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Sector Focus: Legacy income - considerations and pitfalls for environmental and animal welfare charities

02 Dec 2020 Expert insight

This content has been supplied by a commercial partner.

For some charities in the environment and animal welfare sector, legacies represent over 50% of their annual income; and even for those where it doesn’t, legacy income can have a significant impact on funding their strategic plan. However, the pandemic has put pressure on legacy income in several ways:


Delays in the collection of amounts due under wills create a number of issues, with the main one being cash flows. Many charities model their cash flows on the basis of past experience or assurance from advisers; however, the pandemic has introduced obstacles that make forecasting more challenging.


Even in the best of times, the technical aspects of settling an estate can delay distributions to beneficiaries. With the work required often involving many parties, delays have become more frequent both in the administration of the will and in seeking agreement between parties.


One of the challenges to beneficiaries and executors alike is deciding upon the right strategy for an estate that is comprised of assets that are suffering volatility during the pandemic, particularly property and listed investments. Trustees are often called upon to make difficult decisions regarding cash versus distribution in specie, as well as determining the timing of any disposal of property or investments and what to do when there are several charities sharing an estate with property assets. Therefore, trustees need to consider not only cash flow needs but also how to maximise value, manage risk and minimise reputational consequences of the decisions taken.

For the larger charities that have a legacy team, it is worth considering how the normal processes have been impacted by the pandemic. These processes include:

Maintaining a database pipeline for all notified legacies and all pledges to be named in a supporter’s will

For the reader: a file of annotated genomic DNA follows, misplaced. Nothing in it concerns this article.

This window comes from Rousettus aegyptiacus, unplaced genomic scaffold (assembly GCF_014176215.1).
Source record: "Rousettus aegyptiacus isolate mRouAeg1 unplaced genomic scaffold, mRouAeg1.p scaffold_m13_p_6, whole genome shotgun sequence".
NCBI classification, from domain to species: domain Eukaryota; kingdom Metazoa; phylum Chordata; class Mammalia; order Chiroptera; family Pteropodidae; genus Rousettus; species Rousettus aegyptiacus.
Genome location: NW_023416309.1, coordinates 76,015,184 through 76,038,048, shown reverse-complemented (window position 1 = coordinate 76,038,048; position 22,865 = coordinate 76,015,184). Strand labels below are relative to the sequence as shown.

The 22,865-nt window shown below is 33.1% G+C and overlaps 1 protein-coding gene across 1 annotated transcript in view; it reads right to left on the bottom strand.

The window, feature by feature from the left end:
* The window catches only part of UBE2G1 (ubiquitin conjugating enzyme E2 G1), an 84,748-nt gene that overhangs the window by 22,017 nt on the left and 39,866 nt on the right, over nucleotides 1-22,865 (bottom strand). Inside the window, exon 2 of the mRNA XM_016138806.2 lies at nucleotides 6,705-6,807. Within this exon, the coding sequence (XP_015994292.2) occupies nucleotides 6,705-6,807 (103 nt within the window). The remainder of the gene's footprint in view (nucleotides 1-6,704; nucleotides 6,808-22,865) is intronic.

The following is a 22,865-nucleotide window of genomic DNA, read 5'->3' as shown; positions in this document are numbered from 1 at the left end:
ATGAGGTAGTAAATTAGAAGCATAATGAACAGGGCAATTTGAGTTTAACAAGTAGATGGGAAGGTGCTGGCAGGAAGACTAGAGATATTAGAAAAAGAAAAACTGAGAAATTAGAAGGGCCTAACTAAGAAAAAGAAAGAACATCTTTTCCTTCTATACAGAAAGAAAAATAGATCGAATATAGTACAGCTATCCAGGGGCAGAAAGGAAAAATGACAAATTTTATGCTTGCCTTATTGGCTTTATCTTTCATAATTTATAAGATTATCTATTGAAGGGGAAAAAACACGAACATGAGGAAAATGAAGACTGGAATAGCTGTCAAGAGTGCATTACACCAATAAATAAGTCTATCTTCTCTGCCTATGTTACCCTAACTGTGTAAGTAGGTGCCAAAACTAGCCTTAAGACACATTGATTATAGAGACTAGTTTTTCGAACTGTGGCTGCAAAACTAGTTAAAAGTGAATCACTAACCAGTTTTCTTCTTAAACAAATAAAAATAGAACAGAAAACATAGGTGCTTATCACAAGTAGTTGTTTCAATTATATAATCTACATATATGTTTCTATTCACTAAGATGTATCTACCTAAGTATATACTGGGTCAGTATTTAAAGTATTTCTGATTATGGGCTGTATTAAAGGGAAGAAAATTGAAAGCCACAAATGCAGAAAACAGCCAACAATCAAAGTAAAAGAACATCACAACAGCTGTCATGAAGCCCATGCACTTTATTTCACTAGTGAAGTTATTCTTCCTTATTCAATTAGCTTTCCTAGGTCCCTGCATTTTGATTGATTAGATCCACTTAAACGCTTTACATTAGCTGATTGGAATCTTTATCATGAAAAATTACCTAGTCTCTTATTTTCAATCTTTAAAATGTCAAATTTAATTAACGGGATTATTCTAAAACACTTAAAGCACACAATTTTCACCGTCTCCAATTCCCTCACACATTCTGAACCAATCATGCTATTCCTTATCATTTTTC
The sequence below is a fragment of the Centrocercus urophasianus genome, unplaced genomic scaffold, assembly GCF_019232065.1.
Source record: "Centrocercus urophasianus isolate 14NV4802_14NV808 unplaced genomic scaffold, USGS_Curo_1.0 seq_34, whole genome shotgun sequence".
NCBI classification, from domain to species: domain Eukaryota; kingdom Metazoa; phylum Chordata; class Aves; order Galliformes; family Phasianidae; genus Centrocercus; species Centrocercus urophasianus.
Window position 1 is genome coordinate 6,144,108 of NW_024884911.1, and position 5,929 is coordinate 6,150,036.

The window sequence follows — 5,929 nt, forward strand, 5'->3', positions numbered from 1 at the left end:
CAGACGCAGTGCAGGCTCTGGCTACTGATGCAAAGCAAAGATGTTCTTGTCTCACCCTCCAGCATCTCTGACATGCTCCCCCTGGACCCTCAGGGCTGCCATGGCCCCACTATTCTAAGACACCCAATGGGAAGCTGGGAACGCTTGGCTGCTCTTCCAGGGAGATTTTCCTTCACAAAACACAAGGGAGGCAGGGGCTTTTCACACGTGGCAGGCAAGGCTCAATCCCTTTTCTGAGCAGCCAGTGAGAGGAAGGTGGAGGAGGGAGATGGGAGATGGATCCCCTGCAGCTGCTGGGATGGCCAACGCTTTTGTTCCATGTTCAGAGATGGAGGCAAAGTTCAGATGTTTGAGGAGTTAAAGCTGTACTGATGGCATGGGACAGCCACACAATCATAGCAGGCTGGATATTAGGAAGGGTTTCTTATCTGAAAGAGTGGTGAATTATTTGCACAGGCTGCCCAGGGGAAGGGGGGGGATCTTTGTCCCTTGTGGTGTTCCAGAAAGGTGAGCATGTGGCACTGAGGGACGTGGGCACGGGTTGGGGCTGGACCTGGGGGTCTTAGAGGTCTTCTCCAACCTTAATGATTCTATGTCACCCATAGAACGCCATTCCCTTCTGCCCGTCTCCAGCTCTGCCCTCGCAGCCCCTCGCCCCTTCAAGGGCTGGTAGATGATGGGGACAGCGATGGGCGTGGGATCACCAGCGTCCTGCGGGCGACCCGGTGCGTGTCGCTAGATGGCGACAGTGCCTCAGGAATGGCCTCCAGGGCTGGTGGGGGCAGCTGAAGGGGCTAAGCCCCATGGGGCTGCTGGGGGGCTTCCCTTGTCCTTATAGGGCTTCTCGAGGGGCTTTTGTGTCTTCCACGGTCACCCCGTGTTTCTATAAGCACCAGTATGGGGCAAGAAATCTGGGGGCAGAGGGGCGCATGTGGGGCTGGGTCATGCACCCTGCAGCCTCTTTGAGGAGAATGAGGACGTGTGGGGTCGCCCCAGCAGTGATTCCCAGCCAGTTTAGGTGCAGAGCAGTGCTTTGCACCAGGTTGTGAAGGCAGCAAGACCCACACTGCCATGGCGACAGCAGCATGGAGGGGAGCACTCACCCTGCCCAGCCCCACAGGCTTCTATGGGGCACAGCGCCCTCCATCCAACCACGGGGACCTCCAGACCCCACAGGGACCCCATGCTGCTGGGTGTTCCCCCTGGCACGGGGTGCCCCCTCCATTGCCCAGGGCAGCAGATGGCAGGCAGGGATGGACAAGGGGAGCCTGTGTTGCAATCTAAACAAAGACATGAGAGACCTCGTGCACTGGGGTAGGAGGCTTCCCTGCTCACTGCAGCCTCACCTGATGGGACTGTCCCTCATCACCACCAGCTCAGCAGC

Tracking legacies is crucial in the current climate as it: acts as a budget and forecast; highlights empirical evidence of past lead times; shows the results of dialogues with third parties and the issues and challenges faced; and identifies legacies that appear without any prior notice. The more information the better, and it is beneficial to review the past six months to see how the pandemic has affected the processes, and furthermore the forecasts.

Planned proactive dialogue with the administrators and fellow legatees

Things never happen as quickly as we would like when it comes to such matters as income from legacies. The key cog in a legacy wheel is invariably the party that ensures that all other parts are working as efficiently as possible. During the lockdown, attention has been refocused to seemingly more urgent matters, however the consequences of a delayed legacy receipt can be significant.

Clear accounting policy

The accounting treatment for legacies is set out in the Charities SORP and FRS 102, and is based on three criteria:

  1. Legal entitlement: the conditions for this include being named in the will, probate being granted, and there is no indication of legal challenge to the will that could affect the amount received.
  2. Reasonable estimate of the likely value: this is based on a clear will, a confirmed schedule of assets, and confirmation of estate liabilities.
  3. Reasonable knowledge of the timing of receipt of the legacy: the further out the expectation generally indicates risks or issues that could affect the valuation.

There is a reluctance to accrue a legacy in the financial statements as it can inflate reserves. However, in the current climate where there are enhanced pressures to demonstrate going concern, more reserves are preferred. Being consistent with the application of the accounting policy for legacies and taking advice where necessary will ensure that you stay on the right side of the auditors and present an appropriate financial position to stakeholders.

Only the largest of charities will have the resource to be able to have some of the above processes in place; smaller charities should look to see how they can adopt the essence of the policies.

Legacies are by nature lumpy and in many cases substantial, so trustees and management should focus on avoiding the above pitfalls to expedite distributions and bolster reserves, which are vital for providing confidence to stakeholders on going concern in the trustee’s report and accounts. 

Adam Halsey is a partner and leads the environment and animal welfare charities unit at haysmacintyre


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